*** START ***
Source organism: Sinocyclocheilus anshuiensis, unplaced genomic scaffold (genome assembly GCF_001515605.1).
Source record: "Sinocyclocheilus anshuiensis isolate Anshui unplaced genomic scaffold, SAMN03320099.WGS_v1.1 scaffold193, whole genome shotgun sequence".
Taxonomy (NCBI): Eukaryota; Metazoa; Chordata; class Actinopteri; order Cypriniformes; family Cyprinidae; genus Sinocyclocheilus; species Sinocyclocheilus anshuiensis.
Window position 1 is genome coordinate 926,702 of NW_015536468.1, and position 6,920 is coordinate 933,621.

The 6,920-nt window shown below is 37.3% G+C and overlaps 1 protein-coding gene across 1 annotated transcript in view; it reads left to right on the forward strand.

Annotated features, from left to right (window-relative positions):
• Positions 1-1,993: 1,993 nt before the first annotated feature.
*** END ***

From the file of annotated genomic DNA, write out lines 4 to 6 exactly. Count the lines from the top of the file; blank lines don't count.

Window position 1 is genome coordinate 926,702 of NW_015536468.1, and position 6,920 is coordinate 933,621.

The 6,920-nt window shown below is 37.3% G+C and overlaps 1 protein-coding gene across 1 annotated transcript in view; it reads left to right on the forward strand.

Annotated features, from left to right (window-relative positions):